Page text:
Tuesday, October 28, 2008

Reduced serum zinc levels predict death in patients at risk of cardiovascular events

Research published online on October 24, 2008 in the British Journal of Nutrition revealed a correlation between insufficient zinc levels and a higher risk of death among patients referred for coronary angiography. To the authors’ knowledge, the study is the first to examine the relationship between zinc and mortality in men and women at an intermediate to high risk for future cardiovascular events.

Stefan Pilz, of the University of Heidelberg in Germany and the Medical University of Graz in Austria, and his associates evaluated data from 3316 participants in the Ludwigshafen Risk and Cardiovascular Health study of patients referred to coronary angiography in southwest Germany. Blood samples collected prior to angiography were analyzed for zinc, glucose and other factors. The patients were followed for a median of 7.75 years, during which 484 participants died from cardiovascular disease and 261 died of noncardiovascular causes.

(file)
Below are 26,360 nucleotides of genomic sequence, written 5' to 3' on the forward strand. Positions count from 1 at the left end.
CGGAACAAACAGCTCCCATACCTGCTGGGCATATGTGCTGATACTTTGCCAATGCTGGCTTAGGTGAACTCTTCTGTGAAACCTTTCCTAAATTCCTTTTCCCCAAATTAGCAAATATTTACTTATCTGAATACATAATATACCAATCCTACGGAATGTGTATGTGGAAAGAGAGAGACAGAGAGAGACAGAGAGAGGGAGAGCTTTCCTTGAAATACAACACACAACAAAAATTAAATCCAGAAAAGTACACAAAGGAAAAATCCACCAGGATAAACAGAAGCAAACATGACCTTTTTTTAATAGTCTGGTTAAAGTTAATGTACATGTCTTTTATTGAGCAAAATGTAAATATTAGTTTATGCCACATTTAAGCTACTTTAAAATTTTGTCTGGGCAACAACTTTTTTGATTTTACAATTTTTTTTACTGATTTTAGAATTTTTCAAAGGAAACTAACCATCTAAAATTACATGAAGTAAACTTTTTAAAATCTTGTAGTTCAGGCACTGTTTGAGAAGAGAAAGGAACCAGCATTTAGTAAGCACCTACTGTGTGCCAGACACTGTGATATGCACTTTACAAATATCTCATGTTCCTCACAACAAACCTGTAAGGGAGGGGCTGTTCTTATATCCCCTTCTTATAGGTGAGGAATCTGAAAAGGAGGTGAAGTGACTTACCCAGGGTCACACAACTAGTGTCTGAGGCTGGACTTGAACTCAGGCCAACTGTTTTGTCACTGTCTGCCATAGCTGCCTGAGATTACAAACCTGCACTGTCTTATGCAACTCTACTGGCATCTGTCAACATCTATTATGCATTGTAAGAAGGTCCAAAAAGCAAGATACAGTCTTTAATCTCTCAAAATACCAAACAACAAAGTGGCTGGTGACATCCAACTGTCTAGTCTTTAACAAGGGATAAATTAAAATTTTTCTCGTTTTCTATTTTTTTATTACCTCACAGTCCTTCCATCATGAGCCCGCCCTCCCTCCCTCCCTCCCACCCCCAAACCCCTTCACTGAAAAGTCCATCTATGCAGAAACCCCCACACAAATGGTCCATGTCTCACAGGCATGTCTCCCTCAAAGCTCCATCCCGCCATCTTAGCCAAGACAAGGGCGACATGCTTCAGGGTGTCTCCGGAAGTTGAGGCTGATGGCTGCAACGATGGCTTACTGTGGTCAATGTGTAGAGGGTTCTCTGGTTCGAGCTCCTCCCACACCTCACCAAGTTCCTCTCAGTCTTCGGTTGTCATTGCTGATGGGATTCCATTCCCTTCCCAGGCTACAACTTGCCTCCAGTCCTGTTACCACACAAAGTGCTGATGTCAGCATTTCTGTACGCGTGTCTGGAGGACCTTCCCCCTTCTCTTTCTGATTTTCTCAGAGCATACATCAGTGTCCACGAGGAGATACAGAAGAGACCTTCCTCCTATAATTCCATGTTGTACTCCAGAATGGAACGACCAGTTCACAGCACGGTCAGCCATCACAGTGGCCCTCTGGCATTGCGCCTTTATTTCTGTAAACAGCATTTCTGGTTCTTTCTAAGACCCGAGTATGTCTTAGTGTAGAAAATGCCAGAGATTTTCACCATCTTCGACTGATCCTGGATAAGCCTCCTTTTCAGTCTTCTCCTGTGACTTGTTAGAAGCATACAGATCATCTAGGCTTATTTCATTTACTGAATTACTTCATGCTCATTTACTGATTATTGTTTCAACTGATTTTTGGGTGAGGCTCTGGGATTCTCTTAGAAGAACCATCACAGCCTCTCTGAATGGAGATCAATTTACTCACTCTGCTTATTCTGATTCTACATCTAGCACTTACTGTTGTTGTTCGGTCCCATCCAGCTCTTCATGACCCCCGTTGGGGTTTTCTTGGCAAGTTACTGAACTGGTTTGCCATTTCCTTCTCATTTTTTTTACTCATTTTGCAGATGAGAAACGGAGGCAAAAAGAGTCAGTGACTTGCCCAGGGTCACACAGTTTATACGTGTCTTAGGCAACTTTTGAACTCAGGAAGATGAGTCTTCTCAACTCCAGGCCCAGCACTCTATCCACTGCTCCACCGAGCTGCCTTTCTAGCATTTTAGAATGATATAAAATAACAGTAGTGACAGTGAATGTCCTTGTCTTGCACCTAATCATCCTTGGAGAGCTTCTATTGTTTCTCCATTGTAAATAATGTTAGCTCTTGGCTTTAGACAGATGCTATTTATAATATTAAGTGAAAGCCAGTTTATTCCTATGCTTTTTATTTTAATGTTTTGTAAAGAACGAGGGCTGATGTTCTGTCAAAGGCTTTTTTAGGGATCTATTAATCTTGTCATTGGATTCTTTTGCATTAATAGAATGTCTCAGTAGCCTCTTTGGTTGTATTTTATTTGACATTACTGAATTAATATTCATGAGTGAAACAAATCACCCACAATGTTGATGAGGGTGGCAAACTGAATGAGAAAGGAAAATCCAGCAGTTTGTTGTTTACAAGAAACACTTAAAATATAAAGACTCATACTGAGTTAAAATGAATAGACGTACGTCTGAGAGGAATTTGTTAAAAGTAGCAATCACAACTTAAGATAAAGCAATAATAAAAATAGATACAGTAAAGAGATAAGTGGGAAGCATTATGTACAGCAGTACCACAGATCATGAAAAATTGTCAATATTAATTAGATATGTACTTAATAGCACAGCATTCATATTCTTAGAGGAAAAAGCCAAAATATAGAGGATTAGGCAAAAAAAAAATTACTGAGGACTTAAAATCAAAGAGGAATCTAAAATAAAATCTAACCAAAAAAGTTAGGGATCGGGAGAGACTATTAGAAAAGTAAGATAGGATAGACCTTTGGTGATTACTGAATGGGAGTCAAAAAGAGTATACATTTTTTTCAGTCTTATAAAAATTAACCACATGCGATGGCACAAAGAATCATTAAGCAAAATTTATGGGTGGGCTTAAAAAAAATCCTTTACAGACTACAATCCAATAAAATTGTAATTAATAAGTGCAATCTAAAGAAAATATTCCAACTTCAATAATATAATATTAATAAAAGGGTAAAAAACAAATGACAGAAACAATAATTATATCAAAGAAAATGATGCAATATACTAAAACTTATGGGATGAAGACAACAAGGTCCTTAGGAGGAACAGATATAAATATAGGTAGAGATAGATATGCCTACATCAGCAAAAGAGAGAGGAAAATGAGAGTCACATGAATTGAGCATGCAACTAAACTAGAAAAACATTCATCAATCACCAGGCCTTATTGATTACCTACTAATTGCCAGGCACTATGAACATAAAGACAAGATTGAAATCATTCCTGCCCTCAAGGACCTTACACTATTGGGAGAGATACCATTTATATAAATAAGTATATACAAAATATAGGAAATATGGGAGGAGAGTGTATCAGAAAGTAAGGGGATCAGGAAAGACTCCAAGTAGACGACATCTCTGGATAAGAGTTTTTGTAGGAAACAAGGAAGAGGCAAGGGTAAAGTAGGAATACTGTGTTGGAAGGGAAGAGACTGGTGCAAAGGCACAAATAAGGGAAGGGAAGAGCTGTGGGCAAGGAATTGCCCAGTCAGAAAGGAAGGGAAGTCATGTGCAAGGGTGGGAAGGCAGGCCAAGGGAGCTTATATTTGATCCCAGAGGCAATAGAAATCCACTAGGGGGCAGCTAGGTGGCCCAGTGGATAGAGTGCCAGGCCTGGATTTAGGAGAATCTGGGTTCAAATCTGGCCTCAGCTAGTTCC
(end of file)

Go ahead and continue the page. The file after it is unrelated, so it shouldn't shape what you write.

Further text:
For those whose zinc levels were among the lowest 25 percent of participants at less than 780 micrograms per liter there was a 44 percent greater adjusted risk of dying from all causes compared with those whose levels were among the top 25 percent, at greater than 960 mcg/L. Cardiovascular deaths were 24 percent greater among those whose zinc levels were lowest, and the risk of dying from noncardiovascular causes was more than double that of participants whose zinc levels were highest. Continue Reading

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